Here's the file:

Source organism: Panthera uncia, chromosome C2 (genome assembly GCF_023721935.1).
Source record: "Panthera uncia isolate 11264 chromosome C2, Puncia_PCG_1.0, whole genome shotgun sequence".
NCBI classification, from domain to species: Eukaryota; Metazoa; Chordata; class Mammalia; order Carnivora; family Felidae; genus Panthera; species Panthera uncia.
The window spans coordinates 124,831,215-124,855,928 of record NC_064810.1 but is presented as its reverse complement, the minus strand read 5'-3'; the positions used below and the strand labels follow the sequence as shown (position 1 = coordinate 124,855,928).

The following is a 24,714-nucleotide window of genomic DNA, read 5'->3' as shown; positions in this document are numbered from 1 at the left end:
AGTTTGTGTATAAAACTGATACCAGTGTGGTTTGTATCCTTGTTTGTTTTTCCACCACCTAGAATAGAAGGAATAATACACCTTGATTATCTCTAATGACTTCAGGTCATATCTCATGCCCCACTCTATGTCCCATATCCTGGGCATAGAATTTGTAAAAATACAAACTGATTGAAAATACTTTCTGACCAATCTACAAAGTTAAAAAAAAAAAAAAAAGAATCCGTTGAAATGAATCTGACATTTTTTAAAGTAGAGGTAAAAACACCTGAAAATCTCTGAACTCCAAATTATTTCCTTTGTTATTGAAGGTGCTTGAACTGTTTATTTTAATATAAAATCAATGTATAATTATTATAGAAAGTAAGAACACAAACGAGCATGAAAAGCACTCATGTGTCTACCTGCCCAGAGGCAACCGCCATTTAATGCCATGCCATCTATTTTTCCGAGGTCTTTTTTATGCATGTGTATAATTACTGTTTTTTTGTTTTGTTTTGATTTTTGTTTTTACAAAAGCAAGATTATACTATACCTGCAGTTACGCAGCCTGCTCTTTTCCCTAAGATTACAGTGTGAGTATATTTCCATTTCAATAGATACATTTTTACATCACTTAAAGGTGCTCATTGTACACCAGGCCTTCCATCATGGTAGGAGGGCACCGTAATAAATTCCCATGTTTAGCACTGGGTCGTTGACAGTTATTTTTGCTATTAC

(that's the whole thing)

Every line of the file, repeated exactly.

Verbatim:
Source organism: Panthera uncia, chromosome C2 (genome assembly GCF_023721935.1).
Source record: "Panthera uncia isolate 11264 chromosome C2, Puncia_PCG_1.0, whole genome shotgun sequence".
NCBI classification, from domain to species: Eukaryota; Metazoa; Chordata; class Mammalia; order Carnivora; family Felidae; genus Panthera; species Panthera uncia.
The window spans coordinates 124,831,215-124,855,928 of record NC_064810.1 but is presented as its reverse complement, the minus strand read 5'-3'; the positions used below and the strand labels follow the sequence as shown (position 1 = coordinate 124,855,928).

The following is a 24,714-nucleotide window of genomic DNA, read 5'->3' as shown; positions in this document are numbered from 1 at the left end:
AGTTTGTGTATAAAACTGATACCAGTGTGGTTTGTATCCTTGTTTGTTTTTCCACCACCTAGAATAGAAGGAATAATACACCTTGATTATCTCTAATGACTTCAGGTCATATCTCATGCCCCACTCTATGTCCCATATCCTGGGCATAGAATTTGTAAAAATACAAACTGATTGAAAATACTTTCTGACCAATCTACAAAGTTAAAAAAAAAAAAAAAAGAATCCGTTGAAATGAATCTGACATTTTTTAAAGTAGAGGTAAAAACACCTGAAAATCTCTGAACTCCAAATTATTTCCTTTGTTATTGAAGGTGCTTGAACTGTTTATTTTAATATAAAATCAATGTATAATTATTATAGAAAGTAAGAACACAAACGAGCATGAAAAGCACTCATGTGTCTACCTGCCCAGAGGCAACCGCCATTTAATGCCATGCCATCTATTTTTCCGAGGTCTTTTTTATGCATGTGTATAATTACTGTTTTTTTGTTTTGTTTTGATTTTTGTTTTTACAAAAGCAAGATTATACTATACCTGCAGTTACGCAGCCTGCTCTTTTCCCTAAGATTACAGTGTGAGTATATTTCCATTTCAATAGATACATTTTTACATCACTTAAAGGTGCTCATTGTACACCAGGCCTTCCATCATGGTAGGAGGGCACCGTAATAAATTCCCATGTTTAGCACTGGGTCGTTGACAGTTATTTTTGCTATTAC